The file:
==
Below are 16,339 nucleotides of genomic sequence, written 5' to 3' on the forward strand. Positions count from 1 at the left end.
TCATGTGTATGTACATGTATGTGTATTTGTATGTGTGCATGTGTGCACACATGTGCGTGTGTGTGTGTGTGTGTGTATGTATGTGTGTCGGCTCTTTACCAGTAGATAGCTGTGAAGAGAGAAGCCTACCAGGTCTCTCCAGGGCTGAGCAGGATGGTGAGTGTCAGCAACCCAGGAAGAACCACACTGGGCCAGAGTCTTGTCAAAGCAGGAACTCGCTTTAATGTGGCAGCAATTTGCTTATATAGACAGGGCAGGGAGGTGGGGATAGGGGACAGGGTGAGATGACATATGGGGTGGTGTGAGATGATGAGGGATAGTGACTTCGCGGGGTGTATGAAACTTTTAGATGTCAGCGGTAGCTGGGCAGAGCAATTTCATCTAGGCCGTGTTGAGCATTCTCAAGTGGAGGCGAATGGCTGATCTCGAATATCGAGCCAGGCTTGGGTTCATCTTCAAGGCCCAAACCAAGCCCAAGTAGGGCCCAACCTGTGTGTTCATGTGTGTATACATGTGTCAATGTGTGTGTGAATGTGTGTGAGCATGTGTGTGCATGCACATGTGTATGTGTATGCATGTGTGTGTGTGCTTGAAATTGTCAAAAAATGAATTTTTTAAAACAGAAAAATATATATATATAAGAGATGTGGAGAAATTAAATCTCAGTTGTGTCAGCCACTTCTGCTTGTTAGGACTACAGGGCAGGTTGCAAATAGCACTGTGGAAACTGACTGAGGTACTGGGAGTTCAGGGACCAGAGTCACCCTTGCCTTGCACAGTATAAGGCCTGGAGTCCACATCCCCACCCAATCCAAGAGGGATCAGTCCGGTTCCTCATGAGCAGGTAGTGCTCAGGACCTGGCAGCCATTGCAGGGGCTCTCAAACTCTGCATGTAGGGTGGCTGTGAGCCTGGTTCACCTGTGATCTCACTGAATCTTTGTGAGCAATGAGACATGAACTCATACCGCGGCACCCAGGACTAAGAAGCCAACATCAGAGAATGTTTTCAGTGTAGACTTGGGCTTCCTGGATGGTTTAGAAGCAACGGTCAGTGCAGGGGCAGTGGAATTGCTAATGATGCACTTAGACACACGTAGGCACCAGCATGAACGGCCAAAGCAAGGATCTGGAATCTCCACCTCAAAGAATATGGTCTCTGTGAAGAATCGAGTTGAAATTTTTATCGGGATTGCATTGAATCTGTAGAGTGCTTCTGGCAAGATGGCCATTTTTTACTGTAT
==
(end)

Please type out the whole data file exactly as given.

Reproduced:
Below are 16,339 nucleotides of genomic sequence, written 5' to 3' on the forward strand. Positions count from 1 at the left end.
TCATGTGTATGTACATGTATGTGTATTTGTATGTGTGCATGTGTGCACACATGTGCGTGTGTGTGTGTGTGTGTGTATGTATGTGTGTCGGCTCTTTACCAGTAGATAGCTGTGAAGAGAGAAGCCTACCAGGTCTCTCCAGGGCTGAGCAGGATGGTGAGTGTCAGCAACCCAGGAAGAACCACACTGGGCCAGAGTCTTGTCAAAGCAGGAACTCGCTTTAATGTGGCAGCAATTTGCTTATATAGACAGGGCAGGGAGGTGGGGATAGGGGACAGGGTGAGATGACATATGGGGTGGTGTGAGATGATGAGGGATAGTGACTTCGCGGGGTGTATGAAACTTTTAGATGTCAGCGGTAGCTGGGCAGAGCAATTTCATCTAGGCCGTGTTGAGCATTCTCAAGTGGAGGCGAATGGCTGATCTCGAATATCGAGCCAGGCTTGGGTTCATCTTCAAGGCCCAAACCAAGCCCAAGTAGGGCCCAACCTGTGTGTTCATGTGTGTATACATGTGTCAATGTGTGTGTGAATGTGTGTGAGCATGTGTGTGCATGCACATGTGTATGTGTATGCATGTGTGTGTGTGCTTGAAATTGTCAAAAAATGAATTTTTTAAAACAGAAAAATATATATATATAAGAGATGTGGAGAAATTAAATCTCAGTTGTGTCAGCCACTTCTGCTTGTTAGGACTACAGGGCAGGTTGCAAATAGCACTGTGGAAACTGACTGAGGTACTGGGAGTTCAGGGACCAGAGTCACCCTTGCCTTGCACAGTATAAGGCCTGGAGTCCACATCCCCACCCAATCCAAGAGGGATCAGTCCGGTTCCTCATGAGCAGGTAGTGCTCAGGACCTGGCAGCCATTGCAGGGGCTCTCAAACTCTGCATGTAGGGTGGCTGTGAGCCTGGTTCACCTGTGATCTCACTGAATCTTTGTGAGCAATGAGACATGAACTCATACCGCGGCACCCAGGACTAAGAAGCCAACATCAGAGAATGTTTTCAGTGTAGACTTGGGCTTCCTGGATGGTTTAGAAGCAACGGTCAGTGCAGGGGCAGTGGAATTGCTAATGATGCACTTAGACACACGTAGGCACCAGCATGAACGGCCAAAGCAAGGATCTGGAATCTCCACCTCAAAGAATATGGTCTCTGTGAAGAATCGAGTTGAAATTTTTATCGGGATTGCATTGAATCTGTAGAGTGCTTCTGGCAAGATGGCCATTTTTTACTGTAT